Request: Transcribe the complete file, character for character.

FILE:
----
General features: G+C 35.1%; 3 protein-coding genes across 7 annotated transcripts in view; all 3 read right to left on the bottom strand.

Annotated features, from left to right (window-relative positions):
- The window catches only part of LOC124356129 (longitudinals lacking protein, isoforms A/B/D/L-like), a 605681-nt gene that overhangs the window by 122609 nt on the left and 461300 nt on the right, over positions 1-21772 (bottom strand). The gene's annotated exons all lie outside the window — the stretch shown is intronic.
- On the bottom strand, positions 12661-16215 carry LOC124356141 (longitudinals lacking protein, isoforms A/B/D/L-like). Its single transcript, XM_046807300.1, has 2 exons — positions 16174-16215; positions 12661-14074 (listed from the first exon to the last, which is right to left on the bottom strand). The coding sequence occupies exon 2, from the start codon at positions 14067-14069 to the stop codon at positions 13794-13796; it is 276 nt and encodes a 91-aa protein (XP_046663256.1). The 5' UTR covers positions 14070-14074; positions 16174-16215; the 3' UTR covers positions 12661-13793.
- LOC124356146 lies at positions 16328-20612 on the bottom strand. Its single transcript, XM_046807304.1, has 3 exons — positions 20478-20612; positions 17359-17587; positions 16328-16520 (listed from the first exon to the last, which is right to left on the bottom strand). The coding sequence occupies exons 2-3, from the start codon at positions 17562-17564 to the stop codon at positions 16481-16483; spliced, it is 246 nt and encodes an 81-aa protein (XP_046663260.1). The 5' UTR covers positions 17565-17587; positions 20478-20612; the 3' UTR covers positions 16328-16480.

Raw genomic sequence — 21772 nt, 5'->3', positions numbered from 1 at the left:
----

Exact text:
General features: G+C 35.1%; 3 protein-coding genes across 7 annotated transcripts in view; all 3 read right to left on the bottom strand.

Annotated features, from left to right (window-relative positions):
- The window catches only part of LOC124356129 (longitudinals lacking protein, isoforms A/B/D/L-like), a 605681-nt gene that overhangs the window by 122609 nt on the left and 461300 nt on the right, over positions 1-21772 (bottom strand). The gene's annotated exons all lie outside the window — the stretch shown is intronic.
- On the bottom strand, positions 12661-16215 carry LOC124356141 (longitudinals lacking protein, isoforms A/B/D/L-like). Its single transcript, XM_046807300.1, has 2 exons — positions 16174-16215; positions 12661-14074 (listed from the first exon to the last, which is right to left on the bottom strand). The coding sequence occupies exon 2, from the start codon at positions 14067-14069 to the stop codon at positions 13794-13796; it is 276 nt and encodes a 91-aa protein (XP_046663256.1). The 5' UTR covers positions 14070-14074; positions 16174-16215; the 3' UTR covers positions 12661-13793.
- LOC124356146 lies at positions 16328-20612 on the bottom strand. Its single transcript, XM_046807304.1, has 3 exons — positions 20478-20612; positions 17359-17587; positions 16328-16520 (listed from the first exon to the last, which is right to left on the bottom strand). The coding sequence occupies exons 2-3, from the start codon at positions 17562-17564 to the stop codon at positions 16481-16483; spliced, it is 246 nt and encodes an 81-aa protein (XP_046663260.1). The 5' UTR covers positions 17565-17587; positions 20478-20612; the 3' UTR covers positions 16328-16480.

Raw genomic sequence — 21772 nt, 5'->3', positions numbered from 1 at the left: